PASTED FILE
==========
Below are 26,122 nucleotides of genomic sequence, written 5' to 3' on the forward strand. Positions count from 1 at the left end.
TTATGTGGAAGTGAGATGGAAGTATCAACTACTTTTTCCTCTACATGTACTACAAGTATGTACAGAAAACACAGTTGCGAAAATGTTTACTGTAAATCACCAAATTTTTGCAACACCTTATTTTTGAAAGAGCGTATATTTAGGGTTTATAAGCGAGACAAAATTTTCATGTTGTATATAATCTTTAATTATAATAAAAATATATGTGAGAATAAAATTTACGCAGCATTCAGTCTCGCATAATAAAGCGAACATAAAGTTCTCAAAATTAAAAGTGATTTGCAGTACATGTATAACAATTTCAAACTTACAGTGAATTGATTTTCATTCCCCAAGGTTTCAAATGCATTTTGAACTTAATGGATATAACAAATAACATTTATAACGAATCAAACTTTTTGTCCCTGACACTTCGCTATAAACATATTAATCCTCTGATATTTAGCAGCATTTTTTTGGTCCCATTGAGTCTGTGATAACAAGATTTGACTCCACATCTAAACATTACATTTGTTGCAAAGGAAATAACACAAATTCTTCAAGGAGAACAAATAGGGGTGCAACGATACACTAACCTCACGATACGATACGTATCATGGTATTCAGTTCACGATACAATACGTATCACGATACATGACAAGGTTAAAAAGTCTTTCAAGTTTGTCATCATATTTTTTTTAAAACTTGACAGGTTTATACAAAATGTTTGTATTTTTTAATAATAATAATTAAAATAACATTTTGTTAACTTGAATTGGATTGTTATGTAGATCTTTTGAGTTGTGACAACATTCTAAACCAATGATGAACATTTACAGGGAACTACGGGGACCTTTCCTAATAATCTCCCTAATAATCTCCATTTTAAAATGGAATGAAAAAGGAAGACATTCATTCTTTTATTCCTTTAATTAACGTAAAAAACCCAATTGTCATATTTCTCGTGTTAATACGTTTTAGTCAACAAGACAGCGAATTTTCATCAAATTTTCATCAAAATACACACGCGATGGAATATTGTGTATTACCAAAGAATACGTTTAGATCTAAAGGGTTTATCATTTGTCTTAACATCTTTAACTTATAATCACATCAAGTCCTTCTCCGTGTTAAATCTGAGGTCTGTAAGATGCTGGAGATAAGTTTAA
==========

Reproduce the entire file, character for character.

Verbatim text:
Below are 26,122 nucleotides of genomic sequence, written 5' to 3' on the forward strand. Positions count from 1 at the left end.
TTATGTGGAAGTGAGATGGAAGTATCAACTACTTTTTCCTCTACATGTACTACAAGTATGTACAGAAAACACAGTTGCGAAAATGTTTACTGTAAATCACCAAATTTTTGCAACACCTTATTTTTGAAAGAGCGTATATTTAGGGTTTATAAGCGAGACAAAATTTTCATGTTGTATATAATCTTTAATTATAATAAAAATATATGTGAGAATAAAATTTACGCAGCATTCAGTCTCGCATAATAAAGCGAACATAAAGTTCTCAAAATTAAAAGTGATTTGCAGTACATGTATAACAATTTCAAACTTACAGTGAATTGATTTTCATTCCCCAAGGTTTCAAATGCATTTTGAACTTAATGGATATAACAAATAACATTTATAACGAATCAAACTTTTTGTCCCTGACACTTCGCTATAAACATATTAATCCTCTGATATTTAGCAGCATTTTTTTGGTCCCATTGAGTCTGTGATAACAAGATTTGACTCCACATCTAAACATTACATTTGTTGCAAAGGAAATAACACAAATTCTTCAAGGAGAACAAATAGGGGTGCAACGATACACTAACCTCACGATACGATACGTATCATGGTATTCAGTTCACGATACAATACGTATCACGATACATGACAAGGTTAAAAAGTCTTTCAAGTTTGTCATCATATTTTTTTTAAAACTTGACAGGTTTATACAAAATGTTTGTATTTTTTAATAATAATAATTAAAATAACATTTTGTTAACTTGAATTGGATTGTTATGTAGATCTTTTGAGTTGTGACAACATTCTAAACCAATGATGAACATTTACAGGGAACTACGGGGACCTTTCCTAATAATCTCCCTAATAATCTCCATTTTAAAATGGAATGAAAAAGGAAGACATTCATTCTTTTATTCCTTTAATTAACGTAAAAAACCCAATTGTCATATTTCTCGTGTTAATACGTTTTAGTCAACAAGACAGCGAATTTTCATCAAATTTTCATCAAAATACACACGCGATGGAATATTGTGTATTACCAAAGAATACGTTTAGATCTAAAGGGTTTATCATTTGTCTTAACATCTTTAACTTATAATCACATCAAGTCCTTCTCCGTGTTAAATCTGAGGTCTGTAAGATGCTGGAGATAAGTTTAA